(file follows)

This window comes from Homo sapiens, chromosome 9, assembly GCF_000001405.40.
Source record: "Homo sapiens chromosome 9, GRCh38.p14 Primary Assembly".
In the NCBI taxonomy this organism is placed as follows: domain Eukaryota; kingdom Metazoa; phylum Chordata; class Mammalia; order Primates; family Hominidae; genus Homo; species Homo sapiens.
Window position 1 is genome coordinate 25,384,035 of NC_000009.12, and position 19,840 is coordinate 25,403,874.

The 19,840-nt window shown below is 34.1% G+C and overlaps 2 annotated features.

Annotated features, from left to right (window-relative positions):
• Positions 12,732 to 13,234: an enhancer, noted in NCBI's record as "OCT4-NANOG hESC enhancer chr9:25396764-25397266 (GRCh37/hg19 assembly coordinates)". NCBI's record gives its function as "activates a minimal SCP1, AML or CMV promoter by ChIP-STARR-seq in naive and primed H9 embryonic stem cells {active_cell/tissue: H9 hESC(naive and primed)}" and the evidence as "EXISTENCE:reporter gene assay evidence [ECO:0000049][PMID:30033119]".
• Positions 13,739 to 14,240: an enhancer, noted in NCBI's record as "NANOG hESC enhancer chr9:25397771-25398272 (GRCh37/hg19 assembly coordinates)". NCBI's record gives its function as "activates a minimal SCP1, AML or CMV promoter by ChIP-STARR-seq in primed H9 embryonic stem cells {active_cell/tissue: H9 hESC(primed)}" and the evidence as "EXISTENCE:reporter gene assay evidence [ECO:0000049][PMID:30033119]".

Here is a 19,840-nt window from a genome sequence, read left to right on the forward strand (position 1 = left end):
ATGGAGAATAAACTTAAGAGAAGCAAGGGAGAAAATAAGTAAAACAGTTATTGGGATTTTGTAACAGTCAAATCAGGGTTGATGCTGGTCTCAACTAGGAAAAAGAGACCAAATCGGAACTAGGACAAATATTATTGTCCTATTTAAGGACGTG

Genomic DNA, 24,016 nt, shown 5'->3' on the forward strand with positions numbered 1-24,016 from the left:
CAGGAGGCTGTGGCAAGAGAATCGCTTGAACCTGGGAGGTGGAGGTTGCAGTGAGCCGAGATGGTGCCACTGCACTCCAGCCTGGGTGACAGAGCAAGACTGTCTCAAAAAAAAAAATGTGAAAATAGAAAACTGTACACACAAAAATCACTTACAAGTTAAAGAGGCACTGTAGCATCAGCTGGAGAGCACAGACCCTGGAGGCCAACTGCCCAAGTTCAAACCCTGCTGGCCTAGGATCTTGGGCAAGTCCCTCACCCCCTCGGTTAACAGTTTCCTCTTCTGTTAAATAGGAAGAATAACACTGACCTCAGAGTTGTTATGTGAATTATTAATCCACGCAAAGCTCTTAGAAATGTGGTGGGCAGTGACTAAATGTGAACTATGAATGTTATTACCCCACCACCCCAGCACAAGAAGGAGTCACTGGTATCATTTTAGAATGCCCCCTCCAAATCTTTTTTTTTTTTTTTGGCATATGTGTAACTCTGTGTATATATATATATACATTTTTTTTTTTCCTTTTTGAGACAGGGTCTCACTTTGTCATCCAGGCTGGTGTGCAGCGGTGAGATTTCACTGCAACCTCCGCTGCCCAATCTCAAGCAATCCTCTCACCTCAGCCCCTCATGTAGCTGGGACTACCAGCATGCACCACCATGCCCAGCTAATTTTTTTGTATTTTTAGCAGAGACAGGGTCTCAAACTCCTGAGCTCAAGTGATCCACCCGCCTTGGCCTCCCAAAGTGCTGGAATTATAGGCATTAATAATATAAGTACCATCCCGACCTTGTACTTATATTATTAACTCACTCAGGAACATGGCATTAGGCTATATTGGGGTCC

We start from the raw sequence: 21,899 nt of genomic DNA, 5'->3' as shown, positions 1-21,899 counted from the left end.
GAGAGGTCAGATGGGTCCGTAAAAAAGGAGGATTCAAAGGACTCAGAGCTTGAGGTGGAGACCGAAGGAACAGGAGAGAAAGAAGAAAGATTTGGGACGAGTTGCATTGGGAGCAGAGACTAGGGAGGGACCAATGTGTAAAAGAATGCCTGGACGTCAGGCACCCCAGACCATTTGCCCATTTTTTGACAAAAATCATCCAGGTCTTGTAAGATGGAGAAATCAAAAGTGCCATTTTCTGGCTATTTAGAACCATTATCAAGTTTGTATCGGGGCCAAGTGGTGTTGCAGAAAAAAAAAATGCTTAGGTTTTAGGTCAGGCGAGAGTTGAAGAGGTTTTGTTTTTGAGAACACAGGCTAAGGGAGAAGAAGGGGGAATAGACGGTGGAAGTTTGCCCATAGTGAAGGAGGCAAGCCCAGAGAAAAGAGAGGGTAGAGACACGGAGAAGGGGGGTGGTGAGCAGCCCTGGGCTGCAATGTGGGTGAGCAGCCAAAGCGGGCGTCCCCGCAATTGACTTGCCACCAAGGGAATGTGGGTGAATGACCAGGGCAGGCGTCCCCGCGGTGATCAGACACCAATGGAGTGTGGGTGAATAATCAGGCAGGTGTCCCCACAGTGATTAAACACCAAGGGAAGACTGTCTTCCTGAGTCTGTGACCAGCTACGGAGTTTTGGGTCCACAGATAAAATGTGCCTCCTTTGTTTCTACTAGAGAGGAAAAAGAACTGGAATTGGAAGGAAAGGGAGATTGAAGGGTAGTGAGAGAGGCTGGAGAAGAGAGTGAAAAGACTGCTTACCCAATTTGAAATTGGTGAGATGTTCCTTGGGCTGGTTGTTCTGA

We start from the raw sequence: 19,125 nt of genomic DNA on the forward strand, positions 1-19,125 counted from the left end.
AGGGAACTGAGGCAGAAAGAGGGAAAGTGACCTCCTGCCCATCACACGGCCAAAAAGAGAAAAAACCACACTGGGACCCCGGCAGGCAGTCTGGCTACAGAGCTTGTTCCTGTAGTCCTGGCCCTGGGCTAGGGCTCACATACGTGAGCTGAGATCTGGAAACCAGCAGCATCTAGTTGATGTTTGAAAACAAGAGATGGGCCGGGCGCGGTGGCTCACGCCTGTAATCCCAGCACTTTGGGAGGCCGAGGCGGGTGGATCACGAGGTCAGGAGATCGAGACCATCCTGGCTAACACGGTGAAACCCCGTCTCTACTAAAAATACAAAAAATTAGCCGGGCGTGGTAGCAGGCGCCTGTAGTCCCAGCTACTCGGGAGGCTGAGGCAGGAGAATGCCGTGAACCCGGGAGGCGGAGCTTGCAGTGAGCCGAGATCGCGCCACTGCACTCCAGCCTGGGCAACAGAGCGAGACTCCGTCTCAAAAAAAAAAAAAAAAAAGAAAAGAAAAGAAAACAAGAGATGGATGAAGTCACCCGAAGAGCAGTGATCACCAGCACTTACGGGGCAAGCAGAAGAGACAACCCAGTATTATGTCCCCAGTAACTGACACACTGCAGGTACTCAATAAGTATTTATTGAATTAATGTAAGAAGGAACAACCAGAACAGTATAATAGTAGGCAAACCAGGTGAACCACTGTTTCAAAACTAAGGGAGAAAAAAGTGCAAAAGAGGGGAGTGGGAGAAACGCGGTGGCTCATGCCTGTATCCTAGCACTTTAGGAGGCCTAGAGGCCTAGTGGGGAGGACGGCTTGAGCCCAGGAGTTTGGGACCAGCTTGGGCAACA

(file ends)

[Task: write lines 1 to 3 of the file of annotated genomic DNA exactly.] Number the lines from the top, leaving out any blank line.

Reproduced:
This window comes from Homo sapiens, chromosome 9, assembly GCF_000001405.40.
Source record: "Homo sapiens chromosome 9, GRCh38.p14 Primary Assembly".
In the NCBI taxonomy this organism is placed as follows: domain Eukaryota; kingdom Metazoa; phylum Chordata; class Mammalia; order Primates; family Hominidae; genus Homo; species Homo sapiens.